KUALA LUMPUR, July 29 — Several Opposition federal lawmakers raised concern today about the recent spate of police investigations against protest organisers and a member of the press, calling the move an infringement of the right to free expression.
Maria Chin Abdullah, the independent Petaling Jaya MP, said the investigations were seemingly intended to intimidate dissenting voices.
“The government has again taken the path of oppression by conveniently abusing laws to suppress free speech which is a right upheld by Article 19 of the Federal Constitution,” Chin said in a statement.
Among those who have been hauled up for questioning were Sekretariat Solidarity Rakyat members, contract doctors who organised a strike to demand employment security and an editor of a health news website over a report about the Covid-19 outbreak at the Setia City vaccination centre.
The police had also charged activist Heidy Quah over her Facebook posting depicting the sub-standard conditions of immigration detention centres, which human rights groups have long drawn attention to.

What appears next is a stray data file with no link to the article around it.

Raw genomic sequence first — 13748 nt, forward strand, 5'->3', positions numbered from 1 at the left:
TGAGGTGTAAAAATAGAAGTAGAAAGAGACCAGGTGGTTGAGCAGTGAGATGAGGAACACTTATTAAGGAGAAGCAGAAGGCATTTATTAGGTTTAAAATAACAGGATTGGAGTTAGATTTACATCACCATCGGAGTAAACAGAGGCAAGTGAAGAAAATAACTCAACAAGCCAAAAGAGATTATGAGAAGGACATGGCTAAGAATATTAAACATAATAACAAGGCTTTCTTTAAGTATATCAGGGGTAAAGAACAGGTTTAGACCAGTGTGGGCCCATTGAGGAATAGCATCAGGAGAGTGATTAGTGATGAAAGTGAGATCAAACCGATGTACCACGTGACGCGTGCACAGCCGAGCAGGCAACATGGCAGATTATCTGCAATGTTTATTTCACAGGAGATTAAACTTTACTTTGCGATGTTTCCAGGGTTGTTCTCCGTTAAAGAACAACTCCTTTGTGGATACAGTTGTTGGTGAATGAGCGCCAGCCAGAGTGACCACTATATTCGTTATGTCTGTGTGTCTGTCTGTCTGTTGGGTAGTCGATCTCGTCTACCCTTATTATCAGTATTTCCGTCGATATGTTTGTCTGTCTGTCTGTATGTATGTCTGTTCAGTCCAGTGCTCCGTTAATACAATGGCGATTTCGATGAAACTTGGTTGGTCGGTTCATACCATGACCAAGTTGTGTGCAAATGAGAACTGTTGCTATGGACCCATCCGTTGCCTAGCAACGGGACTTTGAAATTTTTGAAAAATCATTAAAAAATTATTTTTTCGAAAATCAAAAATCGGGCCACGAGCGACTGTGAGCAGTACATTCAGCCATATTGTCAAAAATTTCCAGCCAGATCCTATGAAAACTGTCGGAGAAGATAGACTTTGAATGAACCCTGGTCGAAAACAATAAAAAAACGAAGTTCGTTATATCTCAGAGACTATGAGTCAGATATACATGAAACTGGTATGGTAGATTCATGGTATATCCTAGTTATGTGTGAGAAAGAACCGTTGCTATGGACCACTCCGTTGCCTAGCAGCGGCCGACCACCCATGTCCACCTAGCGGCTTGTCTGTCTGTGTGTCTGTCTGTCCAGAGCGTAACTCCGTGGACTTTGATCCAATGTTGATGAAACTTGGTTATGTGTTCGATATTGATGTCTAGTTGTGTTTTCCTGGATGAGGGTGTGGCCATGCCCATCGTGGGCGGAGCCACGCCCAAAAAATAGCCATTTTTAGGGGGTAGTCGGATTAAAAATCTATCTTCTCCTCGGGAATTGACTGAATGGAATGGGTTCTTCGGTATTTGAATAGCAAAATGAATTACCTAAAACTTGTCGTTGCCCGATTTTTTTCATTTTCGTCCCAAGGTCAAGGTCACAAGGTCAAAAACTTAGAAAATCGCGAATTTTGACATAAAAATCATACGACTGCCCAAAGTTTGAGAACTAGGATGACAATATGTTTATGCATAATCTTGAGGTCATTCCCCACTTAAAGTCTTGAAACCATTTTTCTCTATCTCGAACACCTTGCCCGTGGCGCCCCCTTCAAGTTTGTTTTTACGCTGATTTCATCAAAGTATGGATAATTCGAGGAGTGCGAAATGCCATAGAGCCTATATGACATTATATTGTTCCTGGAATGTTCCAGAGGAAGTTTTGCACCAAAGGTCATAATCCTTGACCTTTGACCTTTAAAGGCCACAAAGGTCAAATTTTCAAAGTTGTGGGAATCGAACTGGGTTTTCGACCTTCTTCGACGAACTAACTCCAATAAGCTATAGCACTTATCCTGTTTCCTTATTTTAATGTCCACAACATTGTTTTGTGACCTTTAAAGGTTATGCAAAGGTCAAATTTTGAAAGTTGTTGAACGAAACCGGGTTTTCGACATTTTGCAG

The investigations were launched under several laws the MPs deemed to be punitive, including Section 505 (b) of the Penal Code and Section 233 of the Communications and Multimedia Act 1998 (AKM 1998).
Maria suggested the latter Act had been used selectively to target activists. Those convicted under AKM 1998 can be jailed for up to a year and fined up to RM50,000 or both for making comments deemed “offensive” on the internet.
“The government is also using heavy compounds to sow fear and silence dissent,” the Petaling Jaya MP said.
The statement, undersigned by Maria and seven other MPs, has called for the authorities to drop all charges.
“Instead the government should focus on fighting the rise of Covid-19 because more than 8,000 people have died from it,” the statement said.
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